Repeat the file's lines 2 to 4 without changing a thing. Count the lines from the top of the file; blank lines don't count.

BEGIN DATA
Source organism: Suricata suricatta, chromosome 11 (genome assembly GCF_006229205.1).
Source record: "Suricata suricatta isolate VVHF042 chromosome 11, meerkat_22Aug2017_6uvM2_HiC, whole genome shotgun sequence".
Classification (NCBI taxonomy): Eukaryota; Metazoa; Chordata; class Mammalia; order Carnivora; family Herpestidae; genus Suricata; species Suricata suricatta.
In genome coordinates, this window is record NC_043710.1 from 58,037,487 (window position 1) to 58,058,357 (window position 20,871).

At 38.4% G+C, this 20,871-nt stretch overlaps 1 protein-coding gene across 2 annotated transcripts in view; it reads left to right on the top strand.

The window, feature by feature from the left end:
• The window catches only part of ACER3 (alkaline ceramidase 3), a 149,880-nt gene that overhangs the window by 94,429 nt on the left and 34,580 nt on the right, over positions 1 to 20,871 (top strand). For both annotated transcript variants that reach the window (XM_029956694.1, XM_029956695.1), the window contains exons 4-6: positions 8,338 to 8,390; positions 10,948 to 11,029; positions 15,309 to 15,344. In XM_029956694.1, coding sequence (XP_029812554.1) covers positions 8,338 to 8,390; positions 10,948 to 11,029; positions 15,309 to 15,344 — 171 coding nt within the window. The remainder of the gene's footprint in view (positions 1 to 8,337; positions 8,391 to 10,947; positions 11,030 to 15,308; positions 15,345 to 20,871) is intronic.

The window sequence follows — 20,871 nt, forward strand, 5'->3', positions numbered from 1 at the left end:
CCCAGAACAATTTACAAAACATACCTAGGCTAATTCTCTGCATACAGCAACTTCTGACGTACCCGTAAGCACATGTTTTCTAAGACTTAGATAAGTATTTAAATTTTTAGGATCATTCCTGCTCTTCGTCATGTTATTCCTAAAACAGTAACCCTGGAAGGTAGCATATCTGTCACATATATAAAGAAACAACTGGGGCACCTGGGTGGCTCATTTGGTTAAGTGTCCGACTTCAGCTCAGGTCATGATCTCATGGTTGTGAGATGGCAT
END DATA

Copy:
Source record: "Suricata suricatta isolate VVHF042 chromosome 11, meerkat_22Aug2017_6uvM2_HiC, whole genome shotgun sequence".
Classification (NCBI taxonomy): Eukaryota; Metazoa; Chordata; class Mammalia; order Carnivora; family Herpestidae; genus Suricata; species Suricata suricatta.
In genome coordinates, this window is record NC_043710.1 from 58,037,487 (window position 1) to 58,058,357 (window position 20,871).